Andrew Lionel Blais asked a provocative and interesting question in response to an earlier blog post and I have been mulling over how I might respond. Let me give it a try. [Andrew, by the way, wrote his doctoral dissertation with me at UMass back in the day, and then published it as a fine book, On The Plurality of Actual Worlds, with UMass Press.] Here is what he asked: "How would you begin the talk with your socio-political doppelganger who is now wondering about the problem of reintegrating the extreme leftists into American society?"
This is, I believe, a question that is both pressing and extremely difficult to answer. Let me begin by recalling a fact that has been much discussed in various ways by theorists of democracy over the past three centuries: There is a fundamental difference between conflicts of interest and conflicts of principle in a state that aspires to make decisions about matters of public importance by means of some form of popular democracy. Conflicts of interest can be compromised; conflicts of principle cannot be. One thinks, in the American context, of such interest conflicts as the struggle over control of range land by farmers and ranchers [a favorite theme of old Westerns], or the conflict between creditors who sought low or non-existent inflation [so that debtors pay back notional dollars that are worth as much as those they borrowed] and debtors [principally farmers with mortgages on their land] who felt oppressed by the gold standard and wanted steady inflation that would progressively diminish the real burden of their debt [the theme of The Wizard of Oz]. Disputes over taxation and the role of the Federal Government in the creation of a social safety net are also conflicts of interest, for all that they are often portrayed as matters of principle.
But there are some conflicts that truly are over matters of principle, and it is very difficult to see how these can be handled effectively within the American political system, which is designed to deal with conflicts of interest. The most important issue of principle in the history of America was of course slavery, and nothing short of a long and bloody war could resolve the issue decisively, leaving resentments, hatreds, and political deformations that persist to the present day. Much of American public life for the past two hundred and twenty-five years has been the story of the playing out of that conflict of principle.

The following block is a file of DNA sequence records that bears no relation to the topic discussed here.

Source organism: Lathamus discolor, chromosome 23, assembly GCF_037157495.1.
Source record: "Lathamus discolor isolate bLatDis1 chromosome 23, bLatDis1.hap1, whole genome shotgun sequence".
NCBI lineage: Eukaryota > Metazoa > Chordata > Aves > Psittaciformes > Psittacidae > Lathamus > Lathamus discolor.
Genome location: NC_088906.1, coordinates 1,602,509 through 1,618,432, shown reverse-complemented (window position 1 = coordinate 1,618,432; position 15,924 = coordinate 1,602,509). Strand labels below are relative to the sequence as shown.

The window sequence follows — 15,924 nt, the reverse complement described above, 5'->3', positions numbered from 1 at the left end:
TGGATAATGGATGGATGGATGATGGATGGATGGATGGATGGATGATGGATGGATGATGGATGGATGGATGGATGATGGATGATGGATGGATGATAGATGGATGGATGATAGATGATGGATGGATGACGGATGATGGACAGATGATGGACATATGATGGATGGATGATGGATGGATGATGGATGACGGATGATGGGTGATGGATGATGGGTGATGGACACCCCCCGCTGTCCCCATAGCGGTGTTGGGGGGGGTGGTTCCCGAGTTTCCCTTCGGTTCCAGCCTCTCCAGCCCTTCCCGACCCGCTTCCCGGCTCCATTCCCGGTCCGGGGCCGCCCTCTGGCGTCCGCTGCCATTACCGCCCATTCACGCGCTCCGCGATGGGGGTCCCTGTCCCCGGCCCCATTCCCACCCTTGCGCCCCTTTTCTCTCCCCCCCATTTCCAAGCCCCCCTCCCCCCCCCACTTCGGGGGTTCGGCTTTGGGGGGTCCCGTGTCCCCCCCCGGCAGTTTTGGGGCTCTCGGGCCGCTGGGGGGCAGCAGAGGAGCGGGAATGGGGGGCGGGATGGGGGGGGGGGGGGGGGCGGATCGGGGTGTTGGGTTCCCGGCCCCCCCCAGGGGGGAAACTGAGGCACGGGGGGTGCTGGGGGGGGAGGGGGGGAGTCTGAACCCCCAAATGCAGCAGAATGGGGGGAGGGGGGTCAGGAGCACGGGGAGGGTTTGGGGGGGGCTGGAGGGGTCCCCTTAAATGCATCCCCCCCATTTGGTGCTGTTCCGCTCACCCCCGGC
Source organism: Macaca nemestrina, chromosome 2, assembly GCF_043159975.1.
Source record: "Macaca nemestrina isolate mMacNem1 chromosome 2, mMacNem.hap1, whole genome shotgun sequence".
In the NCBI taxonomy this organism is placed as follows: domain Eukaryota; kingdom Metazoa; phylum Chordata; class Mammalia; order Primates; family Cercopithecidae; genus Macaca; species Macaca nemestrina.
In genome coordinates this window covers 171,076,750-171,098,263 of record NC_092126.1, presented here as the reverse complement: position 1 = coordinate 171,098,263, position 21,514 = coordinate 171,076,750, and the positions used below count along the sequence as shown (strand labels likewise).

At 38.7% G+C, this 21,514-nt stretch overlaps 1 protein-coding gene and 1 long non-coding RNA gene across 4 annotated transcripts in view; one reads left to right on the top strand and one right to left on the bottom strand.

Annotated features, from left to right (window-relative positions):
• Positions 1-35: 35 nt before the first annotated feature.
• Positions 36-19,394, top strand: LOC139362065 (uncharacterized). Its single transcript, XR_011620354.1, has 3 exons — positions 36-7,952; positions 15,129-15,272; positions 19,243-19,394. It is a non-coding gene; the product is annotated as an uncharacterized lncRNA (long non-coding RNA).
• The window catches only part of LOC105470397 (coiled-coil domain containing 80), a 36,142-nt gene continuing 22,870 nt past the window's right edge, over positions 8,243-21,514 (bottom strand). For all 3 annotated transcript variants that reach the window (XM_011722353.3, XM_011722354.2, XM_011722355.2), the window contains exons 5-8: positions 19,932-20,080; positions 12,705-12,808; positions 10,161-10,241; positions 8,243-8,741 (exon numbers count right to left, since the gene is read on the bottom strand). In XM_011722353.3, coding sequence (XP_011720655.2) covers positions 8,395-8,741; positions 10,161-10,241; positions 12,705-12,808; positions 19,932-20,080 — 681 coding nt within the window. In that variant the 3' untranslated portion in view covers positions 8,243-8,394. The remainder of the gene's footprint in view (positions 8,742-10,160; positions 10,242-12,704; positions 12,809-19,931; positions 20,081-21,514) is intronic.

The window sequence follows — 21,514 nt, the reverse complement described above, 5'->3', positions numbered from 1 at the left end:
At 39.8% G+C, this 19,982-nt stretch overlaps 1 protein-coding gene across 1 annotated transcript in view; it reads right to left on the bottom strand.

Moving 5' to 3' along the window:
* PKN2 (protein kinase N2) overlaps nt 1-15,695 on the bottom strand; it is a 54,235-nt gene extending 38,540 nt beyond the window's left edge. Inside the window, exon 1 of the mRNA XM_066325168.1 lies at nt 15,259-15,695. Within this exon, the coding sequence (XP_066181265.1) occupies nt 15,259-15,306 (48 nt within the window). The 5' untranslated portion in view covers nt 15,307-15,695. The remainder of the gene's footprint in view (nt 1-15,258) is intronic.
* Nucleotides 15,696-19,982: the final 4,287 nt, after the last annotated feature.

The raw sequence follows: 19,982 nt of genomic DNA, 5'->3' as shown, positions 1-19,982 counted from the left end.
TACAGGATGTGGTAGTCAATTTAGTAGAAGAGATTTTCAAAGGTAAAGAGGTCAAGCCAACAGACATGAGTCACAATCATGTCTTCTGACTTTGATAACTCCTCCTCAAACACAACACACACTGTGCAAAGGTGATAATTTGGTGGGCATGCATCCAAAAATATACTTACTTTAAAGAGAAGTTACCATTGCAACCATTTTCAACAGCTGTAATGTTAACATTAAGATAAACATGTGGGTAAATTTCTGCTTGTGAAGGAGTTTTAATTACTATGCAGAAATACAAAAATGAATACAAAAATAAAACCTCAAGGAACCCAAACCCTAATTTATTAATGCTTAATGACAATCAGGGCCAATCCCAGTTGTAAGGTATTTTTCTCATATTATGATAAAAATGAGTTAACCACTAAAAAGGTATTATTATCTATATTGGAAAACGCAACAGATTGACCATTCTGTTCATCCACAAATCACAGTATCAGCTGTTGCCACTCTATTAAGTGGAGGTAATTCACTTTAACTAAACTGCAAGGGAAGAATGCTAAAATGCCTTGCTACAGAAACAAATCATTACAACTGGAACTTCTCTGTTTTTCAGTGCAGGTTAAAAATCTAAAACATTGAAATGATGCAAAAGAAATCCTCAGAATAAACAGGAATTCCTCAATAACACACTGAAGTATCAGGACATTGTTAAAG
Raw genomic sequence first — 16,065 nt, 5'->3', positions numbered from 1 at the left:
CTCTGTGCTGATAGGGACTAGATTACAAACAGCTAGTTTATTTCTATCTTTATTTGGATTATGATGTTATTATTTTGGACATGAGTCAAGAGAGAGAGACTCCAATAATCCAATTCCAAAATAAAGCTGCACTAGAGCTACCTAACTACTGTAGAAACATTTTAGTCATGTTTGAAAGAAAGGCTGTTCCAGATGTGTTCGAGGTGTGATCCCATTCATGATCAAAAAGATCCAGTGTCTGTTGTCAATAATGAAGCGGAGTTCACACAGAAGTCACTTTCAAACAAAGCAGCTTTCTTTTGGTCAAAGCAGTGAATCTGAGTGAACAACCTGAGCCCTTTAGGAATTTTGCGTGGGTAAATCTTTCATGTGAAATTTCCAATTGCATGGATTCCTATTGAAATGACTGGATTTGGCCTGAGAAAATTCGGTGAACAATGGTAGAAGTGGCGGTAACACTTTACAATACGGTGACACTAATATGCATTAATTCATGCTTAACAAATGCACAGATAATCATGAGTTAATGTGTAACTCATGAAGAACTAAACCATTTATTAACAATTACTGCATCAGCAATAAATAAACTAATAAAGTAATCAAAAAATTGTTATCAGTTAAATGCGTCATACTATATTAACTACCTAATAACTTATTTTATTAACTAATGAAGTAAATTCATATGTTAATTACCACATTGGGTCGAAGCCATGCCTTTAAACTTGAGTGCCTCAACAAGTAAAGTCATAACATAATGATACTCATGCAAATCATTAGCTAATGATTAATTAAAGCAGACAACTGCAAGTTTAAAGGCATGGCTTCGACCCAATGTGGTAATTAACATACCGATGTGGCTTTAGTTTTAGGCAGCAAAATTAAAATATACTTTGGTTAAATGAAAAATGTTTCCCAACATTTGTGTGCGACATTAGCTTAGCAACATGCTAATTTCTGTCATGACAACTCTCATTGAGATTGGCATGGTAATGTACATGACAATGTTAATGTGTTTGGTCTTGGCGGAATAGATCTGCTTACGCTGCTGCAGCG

But both this principled dispute over slavery and the various conflicts of interest are secular in nature. We are confronted today with a number of conflicts of principle that are essentially religious in their motivation and intensity, most notably the conflict over abortion. [I tend to think that the dispute over same sex marriage, despite the frequent appeal of biblical texts by its opponents, has fundamentally psychological rather than religious roots, although I might of course be mistaken.] If someone believes, as a matter of religious faith, that God implants a soul in a foetus at the moment of conception, and that deliberate termination of that pregnancy, even in its first hours, is therefore the unjustifiable murder of a human being with an immortal soul, there is simply no acceptable and satisfactory compromise possible with someone who rejects that premise. In the nature of the case, no accumulation of facts can resolve the conflict, which is after all a matter of religious faith, nor can any political process involving elections and decisions by courts lead that person to accept anything short of a complete ban on all forms of the deliberate termination of any pregnancy.
I do not think there is any conversation, debate, focus group, or process of political negotiation that can resolve conflicts of principle of this sort. What then is to be done?
The best course available, so far as I can see, is to separate out from the jumbled complex of issues setting the far right today against the middle and the left all those issues that are genuinely conflicts of interest, regardless of whether they have been cast by one side or the other as issues of principle. The Affordable Care Act, taxation levels, income inequality, the relative power of the states and the federal government, the status of undocumented Americans, climate change, the role of the federal government in managing a capitalist economy -- these are one and all conflicts of interest, and therefore susceptible to the sort of resolution that the American political system was designed to accomplish.
If this sorting out can be carried through, there will still remain irresoluble conflicts of principle that cannot be accommodated by politics. Since I believe that time is on my side with regard to these issues, I am content to have them continue to fester unresolved. But if you believe that the direction of evolution of American society is against you, as so many on the right seem to, then you may become either more and more alienated and withdrawn from America as a whole or alternatively more prone to violence as the only hope for ending what you sincerely believe to be an evil condemned by God. There is nothing politics or discussion can do to change that.